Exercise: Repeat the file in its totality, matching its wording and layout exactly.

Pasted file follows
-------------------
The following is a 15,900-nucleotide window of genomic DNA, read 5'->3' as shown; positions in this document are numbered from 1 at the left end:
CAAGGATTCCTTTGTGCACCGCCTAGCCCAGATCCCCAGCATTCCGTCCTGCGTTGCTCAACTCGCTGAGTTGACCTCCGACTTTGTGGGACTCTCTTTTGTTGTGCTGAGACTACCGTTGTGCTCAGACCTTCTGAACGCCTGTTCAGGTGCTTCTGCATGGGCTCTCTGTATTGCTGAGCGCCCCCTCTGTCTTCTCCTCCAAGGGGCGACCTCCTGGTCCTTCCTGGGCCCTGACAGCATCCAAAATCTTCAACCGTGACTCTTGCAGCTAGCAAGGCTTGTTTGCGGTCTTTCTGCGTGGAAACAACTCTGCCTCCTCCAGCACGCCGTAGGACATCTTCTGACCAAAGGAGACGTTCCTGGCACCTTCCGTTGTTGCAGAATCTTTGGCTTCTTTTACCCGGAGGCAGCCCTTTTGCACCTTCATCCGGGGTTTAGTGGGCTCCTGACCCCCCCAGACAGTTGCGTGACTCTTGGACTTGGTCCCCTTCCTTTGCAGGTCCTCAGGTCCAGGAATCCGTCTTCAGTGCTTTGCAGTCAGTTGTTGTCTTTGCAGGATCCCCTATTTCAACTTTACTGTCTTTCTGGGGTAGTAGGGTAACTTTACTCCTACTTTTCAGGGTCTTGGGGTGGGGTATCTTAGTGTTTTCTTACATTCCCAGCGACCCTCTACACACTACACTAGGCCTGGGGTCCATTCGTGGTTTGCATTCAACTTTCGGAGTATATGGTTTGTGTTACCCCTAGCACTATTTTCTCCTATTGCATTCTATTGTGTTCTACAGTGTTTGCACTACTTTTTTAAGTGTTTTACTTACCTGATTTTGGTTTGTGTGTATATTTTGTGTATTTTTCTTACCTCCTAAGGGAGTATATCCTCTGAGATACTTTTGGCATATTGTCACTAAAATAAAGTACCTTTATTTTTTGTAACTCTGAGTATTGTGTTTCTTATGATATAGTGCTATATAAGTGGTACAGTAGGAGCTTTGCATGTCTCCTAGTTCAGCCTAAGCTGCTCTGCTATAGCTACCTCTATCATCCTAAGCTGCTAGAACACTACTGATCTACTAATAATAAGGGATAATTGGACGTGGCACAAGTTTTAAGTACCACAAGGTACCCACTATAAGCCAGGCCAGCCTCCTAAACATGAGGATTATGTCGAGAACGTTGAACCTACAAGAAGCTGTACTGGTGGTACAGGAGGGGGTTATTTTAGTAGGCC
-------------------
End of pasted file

The following is a 15,900-nucleotide window of genomic DNA, read 5'->3' as shown; positions in this document are numbered from 1 at the left end:
CAAGGATTCCTTTGTGCACCGCCTAGCCCAGATCCCCAGCATTCCGTCCTGCGTTGCTCAACTCGCTGAGTTGACCTCCGACTTTGTGGGACTCTCTTTTGTTGTGCTGAGACTACCGTTGTGCTCAGACCTTCTGAACGCCTGTTCAGGTGCTTCTGCATGGGCTCTCTGTATTGCTGAGCGCCCCCTCTGTCTTCTCCTCCAAGGGGCGACCTCCTGGTCCTTCCTGGGCCCTGACAGCATCCAAAATCTTCAACCGTGACTCTTGCAGCTAGCAAGGCTTGTTTGCGGTCTTTCTGCGTGGAAACAACTCTGCCTCCTCCAGCACGCCGTAGGACATCTTCTGACCAAAGGAGACGTTCCTGGCACCTTCCGTTGTTGCAGAATCTTTGGCTTCTTTTACCCGGAGGCAGCCCTTTTGCACCTTCATCCGGGGTTTAGTGGGCTCCTGACCCCCCCAGACAGTTGCGTGACTCTTGGACTTGGTCCCCTTCCTTTGCAGGTCCTCAGGTCCAGGAATCCGTCTTCAGTGCTTTGCAGTCAGTTGTTGTCTTTGCAGGATCCCCTATTTCAACTTTACTGTCTTTCTGGGGTAGTAGGGTAACTTTACTCCTACTTTTCAGGGTCTTGGGGTGGGGTATCTTAGTGTTTTCTTACATTCCCAGCGACCCTCTACACACTACACTAGGCCTGGGGTCCATTCGTGGTTTGCATTCAACTTTCGGAGTATATGGTTTGTGTTACCCCTAGCACTATTTTCTCCTATTGCATTCTATTGTGTTCTACAGTGTTTGCACTACTTTTTTAAGTGTTTTACTTACCTGATTTTGGTTTGTGTGTATATTTTGTGTATTTTTCTTACCTCCTAAGGGAGTATATCCTCTGAGATACTTTTGGCATATTGTCACTAAAATAAAGTACCTTTATTTTTTGTAACTCTGAGTATTGTGTTTCTTATGATATAGTGCTATATAAGTGGTACAGTAGGAGCTTTGCATGTCTCCTAGTTCAGCCTAAGCTGCTCTGCTATAGCTACCTCTATCATCCTAAGCTGCTAGAACACTACTGATCTACTAATAATAAGGGATAATTGGACGTGGCACAAGTTTTAAGTACCACAAGGTACCCACTATAAGCCAGGCCAGCCTCCTAAACATGAGGATTATGTCGAGAACGTTGAACCTACAAGAAGCTGTACTGGTGGTACAGGAGGGGGTTATTTTAGTAGGCC